|First half summary: Celtics vs. Kings||03.26.10 at 8:45 pm ET|
Thanks to the Rajon Rondo highlight show in the first half, the Celtics cruised to the locker room with a 57-37 halftime lead.
Rondo was credited with a steal midway through the second quarter, his 168th of the season, helping him pass Rick Fox for the all-time single-season Celtics mark.
He also had a remarkable 10 assists in the first 24 minutes to pass Sherman Douglas for second on the Celtics all-time single-season assist list. Douglas had 683 in the 1993-94 season and the way Rondo is playing, he should soon pass Bob Cousy’s 1959-60 mark of 715.
Several of those 10 assists went to Ray Allen, who had a game-high 18 points, including 3-of-5 from 3-point range.
The C’s held the Kings to just 17 points in the first quarter as they opened a 32-17 lead.
With his brother Marcus playing in the D-League for the Celtics in Maine, Carl Landry is putting on quite the show himself for the Kings in Boston. He has 18 to match Ray Allen for game honors so far.
The only bit of bad news was Nate Robinson turning his left ankle on a baseline drive to the basket. He suffered a sprain, left for the locker room in the second quarter and will not return.
|Doc on Rondo’s thievery: ‘He does have a gift’||03.26.10 at 8:00 pm ET|
The thing that has impressed Doc Rivers the most this year about Rajon Rondo’s single-season steals record is not the number itself but the effort behind it.
“That means he’s a better defender,” Rivers said. “You can lead the league in steals and not gamble all time. You can be solid and get a lot of steals and I think that’s what he’s done. With Rajon, you want to make sure he doesn’t hurt the team but he does have a gift and you always want to play to that gift as long as he’s not hurting the team.”
Rondo was credited with a steal midway through the second quarter, his 168th of the season, helping him pass Rick Fox for the all-time single-season Celtics mark. He had one more before halftime to give him 169.
He also had six assists in the first quarter to pass Sherman Douglas for second on the Celtics all-time single-season assist list with 684.
It appeared Rondo also stole the ball less than a minute into Friday’s game against Sacramento, which would have given him 168 for the season and a new single-season steals mark, passing Fox’s old mark of 167 in the 1996-97 season. But that steal was credited to Ray Allen, keeping Rondo momentarily tied with Fox.
|Perk out with sore left knee||03.26.10 at 7:15 pm ET|
The team did not say how long Perkins is expected out of action. Rasheed Wallace will start in his place.
|Preview: Celtics-Kings||03.26.10 at 11:23 am ET|
John Schumann of NBA.com recently broke down the numbers and made an interesting observation about the Celtics that has generated much discussion around the Internet. Schumann’s main finding is that the Celtics are a poor second-half team, particularly in the third quarter. This was most clearly seen against Utah earlier this week when the Jazz rallied from a five-point halftime deficit and turned a Celtics lead into a blowout loss.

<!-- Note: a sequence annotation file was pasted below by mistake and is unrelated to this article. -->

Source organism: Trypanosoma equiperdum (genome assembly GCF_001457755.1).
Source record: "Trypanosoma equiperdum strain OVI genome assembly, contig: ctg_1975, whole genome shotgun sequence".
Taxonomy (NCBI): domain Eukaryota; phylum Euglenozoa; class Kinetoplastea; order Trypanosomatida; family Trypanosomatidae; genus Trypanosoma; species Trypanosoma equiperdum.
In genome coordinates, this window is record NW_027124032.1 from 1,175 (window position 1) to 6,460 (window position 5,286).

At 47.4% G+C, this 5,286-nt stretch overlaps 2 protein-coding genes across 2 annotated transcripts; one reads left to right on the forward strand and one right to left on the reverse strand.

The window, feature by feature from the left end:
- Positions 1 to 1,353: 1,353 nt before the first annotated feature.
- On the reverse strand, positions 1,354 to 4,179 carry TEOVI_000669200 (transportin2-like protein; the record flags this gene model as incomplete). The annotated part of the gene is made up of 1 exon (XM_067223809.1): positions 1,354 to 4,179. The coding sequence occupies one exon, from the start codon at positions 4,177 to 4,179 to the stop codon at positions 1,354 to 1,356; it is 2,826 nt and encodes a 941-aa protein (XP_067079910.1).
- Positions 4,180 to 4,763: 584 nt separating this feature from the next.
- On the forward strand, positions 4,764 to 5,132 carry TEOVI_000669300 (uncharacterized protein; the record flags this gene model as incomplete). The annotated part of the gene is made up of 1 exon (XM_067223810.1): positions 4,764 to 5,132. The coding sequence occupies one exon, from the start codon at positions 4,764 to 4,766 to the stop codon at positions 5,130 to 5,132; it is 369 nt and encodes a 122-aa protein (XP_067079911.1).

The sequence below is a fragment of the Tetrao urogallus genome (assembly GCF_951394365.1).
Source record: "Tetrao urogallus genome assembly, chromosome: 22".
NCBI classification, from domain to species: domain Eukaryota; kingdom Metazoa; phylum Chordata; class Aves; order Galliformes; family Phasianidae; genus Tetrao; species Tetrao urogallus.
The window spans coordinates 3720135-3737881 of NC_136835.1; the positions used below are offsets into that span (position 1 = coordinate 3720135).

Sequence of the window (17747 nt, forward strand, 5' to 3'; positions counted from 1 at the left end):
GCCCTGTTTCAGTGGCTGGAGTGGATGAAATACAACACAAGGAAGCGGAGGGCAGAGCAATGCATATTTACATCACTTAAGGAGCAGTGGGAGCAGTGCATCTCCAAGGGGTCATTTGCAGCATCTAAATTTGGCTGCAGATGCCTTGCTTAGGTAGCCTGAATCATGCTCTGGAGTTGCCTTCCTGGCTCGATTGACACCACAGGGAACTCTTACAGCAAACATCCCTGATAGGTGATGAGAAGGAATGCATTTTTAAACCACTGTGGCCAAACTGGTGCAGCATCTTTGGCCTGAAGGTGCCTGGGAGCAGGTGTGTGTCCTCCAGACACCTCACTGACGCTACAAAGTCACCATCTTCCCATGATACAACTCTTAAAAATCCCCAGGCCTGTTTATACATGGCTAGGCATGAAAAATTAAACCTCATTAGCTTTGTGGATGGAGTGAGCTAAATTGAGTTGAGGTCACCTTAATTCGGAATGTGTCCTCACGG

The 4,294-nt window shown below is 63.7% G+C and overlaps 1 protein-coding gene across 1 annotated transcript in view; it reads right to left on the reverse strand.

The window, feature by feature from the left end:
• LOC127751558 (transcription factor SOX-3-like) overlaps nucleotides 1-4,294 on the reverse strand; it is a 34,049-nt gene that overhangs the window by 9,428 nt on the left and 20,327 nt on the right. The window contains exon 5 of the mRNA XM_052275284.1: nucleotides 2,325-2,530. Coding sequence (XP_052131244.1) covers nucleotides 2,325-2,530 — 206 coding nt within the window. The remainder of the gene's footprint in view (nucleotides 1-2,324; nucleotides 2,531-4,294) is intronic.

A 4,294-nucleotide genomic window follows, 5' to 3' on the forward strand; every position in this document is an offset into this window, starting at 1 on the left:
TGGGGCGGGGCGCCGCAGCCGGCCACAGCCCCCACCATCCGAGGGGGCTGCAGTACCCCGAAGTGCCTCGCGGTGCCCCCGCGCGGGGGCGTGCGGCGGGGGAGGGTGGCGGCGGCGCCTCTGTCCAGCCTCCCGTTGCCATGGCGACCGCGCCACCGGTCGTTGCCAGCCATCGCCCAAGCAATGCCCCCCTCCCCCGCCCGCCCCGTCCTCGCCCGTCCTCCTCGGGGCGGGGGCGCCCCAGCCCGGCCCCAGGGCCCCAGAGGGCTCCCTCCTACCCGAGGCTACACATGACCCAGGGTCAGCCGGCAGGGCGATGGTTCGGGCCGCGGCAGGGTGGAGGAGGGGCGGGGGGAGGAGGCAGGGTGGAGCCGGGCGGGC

There are many conclusions one can draw from that bit of information, but what it really seems to boil down to is that the Celtics have done a poor job of executing after halftime. Whether it’s age, focus or some other factor, Schumann’s analysis helps bring this whole nebulous conversation about their struggles into sharper focus.
As the Celtics continue through the regular season pay close attention to their play after halftime during their final 11 games. That might help tell us if they are actually becoming a contender again.
KINGS (24-48 3-7 last 10)
Points Per Game: 100.4
Points Allowed: 104.5
Differential: -4.1 (24th)
Offensive Efficiency: 105.4 (21st)
Defensive Efficiency: 109.7 (23rd)
Pace: 94.2 (6th)
CELTICS (46-25, 6-4 last 10)
Points Per Game: 99.0
Points Allowed: 94.4
Differential: +4.6 (8th)
Offensive Efficiency: 107.4 (14th)
Defensive Efficiency: 102.4 (1st)
Pace: 91.8 (20th)
Injuries: None. Read the rest of this entry »
|Journey to the D-League, Part 4: The game||03.26.10 at 9:16 am ET|
(Editor’s note: Paul Flannery recently spent some time with the NBA Development League’s Main Red Claws, who are affiliated with the Celtics. He documented his observations about the organization, the players and the fans, who regularly fill to capacity the team’s home arena. Here’s the final part of his four-part series.)
PORTLAND, Maine ‘ It’s an hour and a half before tipoff, and the scene inside the Expo already is humming. A few early arriving fans already are lined up to get inside for ‘70s Night, and Blondie’s ‘Heart of Glass’ is playing.
Jana Spaulding, the Red Claws’ able and efficient PR person, already is busy at work, as are the other members of the team’s office staff, including Cam Twiss, son of longtime Celtics PR honcho Jeff Twiss. The training and development in the D-League doesn’t end with the team. One of the Red Claws dancers has earned a tryout with the Patriots cheerleaders, which is a point of pride for everyone.
‘That’s what we do,’ said Jon Jennings, the team’s president and general manager. ‘We develop front office people. We develop players. We develop a dance team.’
The team’s operation staff is getting ready to put on a show for the sellout crowd. Every break in the action will feature the usual array of distractions from the dance team to an overly exuberant MC leading kids activities and disco contests.